You can get accurate results using a gross benefit estimate or a gross current benefit amount in some cases while in other cases doing so will cause inaccurate results.

You can get accurate results using a current benefit amount or an age 70 benefit estimate if:

  1. the individual has no current or future covered earnings, ie earnings taxed by SSA, and
  2. the individual does not have a non-covered pension, ie a pension based on income not taxed by SSA.

If either of these conditions are not met, you'll need to use their actual earnings history from Social Security to get accurate results.

When there are current or future covered earnings, to calculate accurate results the software needs the full earnings history so it can determine whether any of the current or future earnings will replace lower earning computation years. Computation years are the 35 highest earning years of income after indexing for inflation. Social Security uses them to calculate a person's primary insurance amount (PIA), which determines how all the benefits drawn on that person's record are calculated.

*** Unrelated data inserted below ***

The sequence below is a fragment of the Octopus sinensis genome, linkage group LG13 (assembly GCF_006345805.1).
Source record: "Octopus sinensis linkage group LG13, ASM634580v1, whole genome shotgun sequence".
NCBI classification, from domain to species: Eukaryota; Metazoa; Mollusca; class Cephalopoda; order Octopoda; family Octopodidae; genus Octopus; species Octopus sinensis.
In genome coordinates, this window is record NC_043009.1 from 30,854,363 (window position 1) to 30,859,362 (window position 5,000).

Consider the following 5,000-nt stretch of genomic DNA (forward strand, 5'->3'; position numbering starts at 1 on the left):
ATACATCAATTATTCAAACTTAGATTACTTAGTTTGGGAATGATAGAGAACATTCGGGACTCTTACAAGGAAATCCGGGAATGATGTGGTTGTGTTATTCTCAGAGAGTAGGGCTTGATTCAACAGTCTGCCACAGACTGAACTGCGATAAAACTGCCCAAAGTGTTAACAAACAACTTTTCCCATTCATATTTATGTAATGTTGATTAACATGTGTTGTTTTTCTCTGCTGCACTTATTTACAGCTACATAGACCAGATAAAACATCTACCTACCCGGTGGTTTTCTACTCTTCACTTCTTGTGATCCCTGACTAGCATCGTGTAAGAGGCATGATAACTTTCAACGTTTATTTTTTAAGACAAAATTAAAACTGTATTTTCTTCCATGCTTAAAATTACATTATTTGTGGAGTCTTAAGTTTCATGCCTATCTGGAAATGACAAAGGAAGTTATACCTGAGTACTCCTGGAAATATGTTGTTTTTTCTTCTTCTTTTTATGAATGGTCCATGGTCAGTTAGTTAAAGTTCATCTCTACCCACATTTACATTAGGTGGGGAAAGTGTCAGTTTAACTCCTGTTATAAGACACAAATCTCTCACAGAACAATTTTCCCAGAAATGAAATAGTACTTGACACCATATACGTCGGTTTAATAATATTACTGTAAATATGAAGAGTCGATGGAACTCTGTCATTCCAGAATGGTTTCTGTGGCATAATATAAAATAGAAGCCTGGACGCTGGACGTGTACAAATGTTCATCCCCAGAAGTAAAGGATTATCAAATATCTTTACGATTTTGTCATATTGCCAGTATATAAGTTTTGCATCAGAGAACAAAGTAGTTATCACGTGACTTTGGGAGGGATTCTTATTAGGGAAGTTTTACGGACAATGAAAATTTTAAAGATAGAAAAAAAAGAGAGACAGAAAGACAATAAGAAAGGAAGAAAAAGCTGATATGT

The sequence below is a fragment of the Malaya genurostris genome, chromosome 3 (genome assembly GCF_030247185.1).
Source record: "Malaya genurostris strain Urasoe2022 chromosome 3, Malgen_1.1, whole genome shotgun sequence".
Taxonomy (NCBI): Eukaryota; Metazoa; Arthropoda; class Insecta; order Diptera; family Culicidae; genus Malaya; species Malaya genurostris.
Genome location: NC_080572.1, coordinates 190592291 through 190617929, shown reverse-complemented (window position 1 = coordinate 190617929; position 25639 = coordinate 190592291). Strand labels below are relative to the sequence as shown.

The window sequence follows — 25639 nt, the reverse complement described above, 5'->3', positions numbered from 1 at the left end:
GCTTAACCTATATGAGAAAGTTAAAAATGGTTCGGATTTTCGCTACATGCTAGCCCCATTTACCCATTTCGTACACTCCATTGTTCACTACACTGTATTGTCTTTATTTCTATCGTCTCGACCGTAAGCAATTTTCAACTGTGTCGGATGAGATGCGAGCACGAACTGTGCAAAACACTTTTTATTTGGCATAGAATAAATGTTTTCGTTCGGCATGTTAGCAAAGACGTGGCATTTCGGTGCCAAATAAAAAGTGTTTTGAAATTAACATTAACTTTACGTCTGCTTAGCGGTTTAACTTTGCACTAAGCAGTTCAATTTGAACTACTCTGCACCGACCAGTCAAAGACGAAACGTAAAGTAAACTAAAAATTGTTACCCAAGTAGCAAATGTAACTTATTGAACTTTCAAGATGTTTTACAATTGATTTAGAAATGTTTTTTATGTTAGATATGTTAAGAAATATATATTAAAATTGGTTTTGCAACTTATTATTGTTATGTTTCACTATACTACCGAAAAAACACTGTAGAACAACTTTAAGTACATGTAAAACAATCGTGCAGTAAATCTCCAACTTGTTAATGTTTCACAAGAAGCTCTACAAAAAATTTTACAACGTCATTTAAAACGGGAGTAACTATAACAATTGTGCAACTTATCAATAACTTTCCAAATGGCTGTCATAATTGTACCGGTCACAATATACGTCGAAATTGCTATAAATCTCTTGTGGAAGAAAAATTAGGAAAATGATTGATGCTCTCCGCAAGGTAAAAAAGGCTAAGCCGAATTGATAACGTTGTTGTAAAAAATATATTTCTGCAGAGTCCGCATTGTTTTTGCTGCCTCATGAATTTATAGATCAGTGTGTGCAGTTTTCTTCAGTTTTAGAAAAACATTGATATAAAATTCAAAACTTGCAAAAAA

When there's a non-covered pension, the software needs the full covered earnings history to accurately calculate the effect of the WEP on all benefits drawn on their record as well as any effects of the GPO on benefits they receive based on another's record (Does the software account for the Government Pension Offset and the Windfall Elimination Provision?).

When you use an age 70 benefit estimate, the software accounts for the fact that Social Security purposefully lowballs benefit estimates by unrealistically assuming zero future wage growth and zero future inflation, counter to all our post-war history.

When you can't get accurate results using benefit amounts or Social Security's estimates, you can enter the earnings history manually or import them using the XML file option (Import Your Social Security earnings: XML) or the copy and paste option (Import Social Security Earnings: Copy and Paste).